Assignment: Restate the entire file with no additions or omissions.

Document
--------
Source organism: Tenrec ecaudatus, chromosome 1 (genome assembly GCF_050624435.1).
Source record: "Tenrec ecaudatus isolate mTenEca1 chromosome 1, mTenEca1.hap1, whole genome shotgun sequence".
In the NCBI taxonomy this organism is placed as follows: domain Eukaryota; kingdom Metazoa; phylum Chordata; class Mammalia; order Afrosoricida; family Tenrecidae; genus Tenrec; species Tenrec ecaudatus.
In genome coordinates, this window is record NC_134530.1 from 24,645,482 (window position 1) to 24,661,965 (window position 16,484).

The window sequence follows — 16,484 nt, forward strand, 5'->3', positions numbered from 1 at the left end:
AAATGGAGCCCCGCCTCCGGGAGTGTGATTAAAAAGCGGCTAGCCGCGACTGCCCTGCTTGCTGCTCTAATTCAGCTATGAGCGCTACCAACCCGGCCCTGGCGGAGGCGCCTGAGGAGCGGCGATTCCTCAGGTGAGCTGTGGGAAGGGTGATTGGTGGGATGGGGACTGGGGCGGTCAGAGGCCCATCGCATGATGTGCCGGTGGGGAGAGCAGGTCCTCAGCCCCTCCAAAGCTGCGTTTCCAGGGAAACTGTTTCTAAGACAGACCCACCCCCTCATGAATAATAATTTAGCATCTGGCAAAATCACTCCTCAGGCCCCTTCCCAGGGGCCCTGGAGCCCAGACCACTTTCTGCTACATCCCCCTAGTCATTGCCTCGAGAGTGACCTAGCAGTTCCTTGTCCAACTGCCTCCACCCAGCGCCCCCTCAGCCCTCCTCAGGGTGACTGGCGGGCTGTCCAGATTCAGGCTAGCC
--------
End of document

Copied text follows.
Source organism: Tenrec ecaudatus, chromosome 1 (genome assembly GCF_050624435.1).
Source record: "Tenrec ecaudatus isolate mTenEca1 chromosome 1, mTenEca1.hap1, whole genome shotgun sequence".
In the NCBI taxonomy this organism is placed as follows: domain Eukaryota; kingdom Metazoa; phylum Chordata; class Mammalia; order Afrosoricida; family Tenrecidae; genus Tenrec; species Tenrec ecaudatus.
In genome coordinates, this window is record NC_134530.1 from 24,645,482 (window position 1) to 24,661,965 (window position 16,484).

The window sequence follows — 16,484 nt, forward strand, 5'->3', positions numbered from 1 at the left end:
AAATGGAGCCCCGCCTCCGGGAGTGTGATTAAAAAGCGGCTAGCCGCGACTGCCCTGCTTGCTGCTCTAATTCAGCTATGAGCGCTACCAACCCGGCCCTGGCGGAGGCGCCTGAGGAGCGGCGATTCCTCAGGTGAGCTGTGGGAAGGGTGATTGGTGGGATGGGGACTGGGGCGGTCAGAGGCCCATCGCATGATGTGCCGGTGGGGAGAGCAGGTCCTCAGCCCCTCCAAAGCTGCGTTTCCAGGGAAACTGTTTCTAAGACAGACCCACCCCCTCATGAATAATAATTTAGCATCTGGCAAAATCACTCCTCAGGCCCCTTCCCAGGGGCCCTGGAGCCCAGACCACTTTCTGCTACATCCCCCTAGTCATTGCCTCGAGAGTGACCTAGCAGTTCCTTGTCCAACTGCCTCCACCCAGCGCCCCCTCAGCCCTCCTCAGGGTGACTGGCGGGCTGTCCAGATTCAGGCTAGCC